But Don't Recommend It for Their Own Patients
"However, 71 percent of the physicians responded that their patients were not interested in active surveillance," the researchers write. The rate was over 80 percent for radiation oncologists, compared to 60 percent for urologists.
When asked what treatment they would recommend for a hypothetical 60-year-old man with low-risk prostate cancer, just 22 percent of the physicians said would endorse active surveillance. Instead, 45 percent would recommend surgery (radical prostatectomy) while 35 percent would recommend some form of radiation therapy.
In general, the recommendations split along specialty linesmost respondents recommended the treatment provided by their specialty. After adjustment for other factors, urologists were four times more likely to recommend surgery, compared to radiation oncologists. Urologists were also much less likely to recommend any form of radiation therapy.
Urologists were more than twice as likely to recommend active surveillance, compared to radiation oncologists. Doctors who worked in academic medical centers were also more likely to recommend active surveillance.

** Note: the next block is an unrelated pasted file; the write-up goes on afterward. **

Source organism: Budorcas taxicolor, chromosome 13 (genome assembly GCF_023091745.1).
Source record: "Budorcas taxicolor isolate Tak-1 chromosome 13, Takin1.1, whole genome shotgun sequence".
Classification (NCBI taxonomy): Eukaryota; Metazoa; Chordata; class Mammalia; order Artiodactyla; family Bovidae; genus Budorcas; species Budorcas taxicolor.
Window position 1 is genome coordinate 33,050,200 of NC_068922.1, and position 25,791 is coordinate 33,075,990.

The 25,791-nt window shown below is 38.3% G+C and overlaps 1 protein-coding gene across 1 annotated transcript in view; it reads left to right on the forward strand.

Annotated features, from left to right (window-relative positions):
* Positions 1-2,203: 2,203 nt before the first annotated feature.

The survey adds to recent evidence that physicians view active surveillance as a "reasonable approach" to initial treatment in appropriate patients with low-risk prostate cancer. Both groups of specialists acknowledge the growing concern about overtreatment of prostate cancer.
However, "that hasn't consistently translated into their self-reported patterns of treatment recommendations," Dr Kim and colleagues write. "Our study suggests that there remain some key attitudinal barriers to active surveillance among prostate cancer specialists, especially considering radiation oncologists and urologis
|Contact: Connie Hughes|
Wolters Kluwer Health